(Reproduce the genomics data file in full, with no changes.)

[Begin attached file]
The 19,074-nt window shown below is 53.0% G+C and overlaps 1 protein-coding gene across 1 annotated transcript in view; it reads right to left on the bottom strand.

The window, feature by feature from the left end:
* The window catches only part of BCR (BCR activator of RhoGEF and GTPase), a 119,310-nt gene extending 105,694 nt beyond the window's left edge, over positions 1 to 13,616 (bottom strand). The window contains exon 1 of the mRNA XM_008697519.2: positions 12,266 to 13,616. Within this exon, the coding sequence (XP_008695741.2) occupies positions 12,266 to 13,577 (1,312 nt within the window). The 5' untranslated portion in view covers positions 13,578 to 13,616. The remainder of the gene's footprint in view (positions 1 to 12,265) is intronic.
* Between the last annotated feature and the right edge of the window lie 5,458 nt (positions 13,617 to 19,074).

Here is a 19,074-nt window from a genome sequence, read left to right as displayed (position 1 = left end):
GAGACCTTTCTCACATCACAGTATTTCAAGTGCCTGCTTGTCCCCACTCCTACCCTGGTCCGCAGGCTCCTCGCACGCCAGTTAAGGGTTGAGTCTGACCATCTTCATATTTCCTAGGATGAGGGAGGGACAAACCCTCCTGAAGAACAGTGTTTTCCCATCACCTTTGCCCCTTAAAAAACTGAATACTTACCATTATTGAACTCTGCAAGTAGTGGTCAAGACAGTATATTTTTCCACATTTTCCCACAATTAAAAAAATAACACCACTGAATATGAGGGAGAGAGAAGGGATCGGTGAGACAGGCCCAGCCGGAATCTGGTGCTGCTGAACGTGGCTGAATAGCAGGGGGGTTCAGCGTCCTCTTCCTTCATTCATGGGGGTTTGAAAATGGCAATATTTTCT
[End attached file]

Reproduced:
The 19,074-nt window shown below is 53.0% G+C and overlaps 1 protein-coding gene across 1 annotated transcript in view; it reads right to left on the bottom strand.

The window, feature by feature from the left end:
* The window catches only part of BCR (BCR activator of RhoGEF and GTPase), a 119,310-nt gene extending 105,694 nt beyond the window's left edge, over positions 1 to 13,616 (bottom strand). The window contains exon 1 of the mRNA XM_008697519.2: positions 12,266 to 13,616. Within this exon, the coding sequence (XP_008695741.2) occupies positions 12,266 to 13,577 (1,312 nt within the window). The 5' untranslated portion in view covers positions 13,578 to 13,616. The remainder of the gene's footprint in view (positions 1 to 12,265) is intronic.
* Between the last annotated feature and the right edge of the window lie 5,458 nt (positions 13,617 to 19,074).

Here is a 19,074-nt window from a genome sequence, read left to right as displayed (position 1 = left end):
GAGACCTTTCTCACATCACAGTATTTCAAGTGCCTGCTTGTCCCCACTCCTACCCTGGTCCGCAGGCTCCTCGCACGCCAGTTAAGGGTTGAGTCTGACCATCTTCATATTTCCTAGGATGAGGGAGGGACAAACCCTCCTGAAGAACAGTGTTTTCCCATCACCTTTGCCCCTTAAAAAACTGAATACTTACCATTATTGAACTCTGCAAGTAGTGGTCAAGACAGTATATTTTTCCACATTTTCCCACAATTAAAAAAATAACACCACTGAATATGAGGGAGAGAGAAGGGATCGGTGAGACAGGCCCAGCCGGAATCTGGTGCTGCTGAACGTGGCTGAATAGCAGGGGGGTTCAGCGTCCTCTTCCTTCATTCATGGGGGTTTGAAAATGGCAATATTTTCT